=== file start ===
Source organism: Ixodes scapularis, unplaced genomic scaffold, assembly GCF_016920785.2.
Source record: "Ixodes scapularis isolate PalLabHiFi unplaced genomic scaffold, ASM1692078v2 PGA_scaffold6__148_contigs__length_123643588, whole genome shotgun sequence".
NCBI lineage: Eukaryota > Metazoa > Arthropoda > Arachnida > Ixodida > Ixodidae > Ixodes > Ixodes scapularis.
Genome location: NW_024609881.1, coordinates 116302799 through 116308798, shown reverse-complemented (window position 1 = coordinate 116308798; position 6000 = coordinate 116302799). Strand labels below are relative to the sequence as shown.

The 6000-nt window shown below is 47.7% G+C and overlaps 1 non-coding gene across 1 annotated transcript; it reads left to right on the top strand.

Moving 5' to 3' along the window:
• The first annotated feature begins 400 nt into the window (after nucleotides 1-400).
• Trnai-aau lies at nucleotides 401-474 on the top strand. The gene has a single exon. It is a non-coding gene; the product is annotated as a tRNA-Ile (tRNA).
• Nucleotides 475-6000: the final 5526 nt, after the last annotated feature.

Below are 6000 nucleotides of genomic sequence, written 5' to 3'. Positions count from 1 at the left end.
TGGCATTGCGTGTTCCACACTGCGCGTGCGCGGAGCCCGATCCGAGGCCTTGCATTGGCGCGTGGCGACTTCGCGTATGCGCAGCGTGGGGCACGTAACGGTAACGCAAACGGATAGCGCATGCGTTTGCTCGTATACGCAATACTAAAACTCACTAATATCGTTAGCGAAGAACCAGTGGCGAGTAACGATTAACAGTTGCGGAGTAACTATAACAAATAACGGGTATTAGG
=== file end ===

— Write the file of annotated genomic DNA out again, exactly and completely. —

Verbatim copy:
Source organism: Ixodes scapularis, unplaced genomic scaffold, assembly GCF_016920785.2.
Source record: "Ixodes scapularis isolate PalLabHiFi unplaced genomic scaffold, ASM1692078v2 PGA_scaffold6__148_contigs__length_123643588, whole genome shotgun sequence".
NCBI lineage: Eukaryota > Metazoa > Arthropoda > Arachnida > Ixodida > Ixodidae > Ixodes > Ixodes scapularis.
Genome location: NW_024609881.1, coordinates 116302799 through 116308798, shown reverse-complemented (window position 1 = coordinate 116308798; position 6000 = coordinate 116302799). Strand labels below are relative to the sequence as shown.

The 6000-nt window shown below is 47.7% G+C and overlaps 1 non-coding gene across 1 annotated transcript; it reads left to right on the top strand.

Moving 5' to 3' along the window:
• The first annotated feature begins 400 nt into the window (after nucleotides 1-400).
• Trnai-aau lies at nucleotides 401-474 on the top strand. The gene has a single exon. It is a non-coding gene; the product is annotated as a tRNA-Ile (tRNA).
• Nucleotides 475-6000: the final 5526 nt, after the last annotated feature.

Below are 6000 nucleotides of genomic sequence, written 5' to 3'. Positions count from 1 at the left end.
TGGCATTGCGTGTTCCACACTGCGCGTGCGCGGAGCCCGATCCGAGGCCTTGCATTGGCGCGTGGCGACTTCGCGTATGCGCAGCGTGGGGCACGTAACGGTAACGCAAACGGATAGCGCATGCGTTTGCTCGTATACGCAATACTAAAACTCACTAATATCGTTAGCGAAGAACCAGTGGCGAGTAACGATTAACAGTTGCGGAGTAACTATAACAAATAACGGGTATTAGG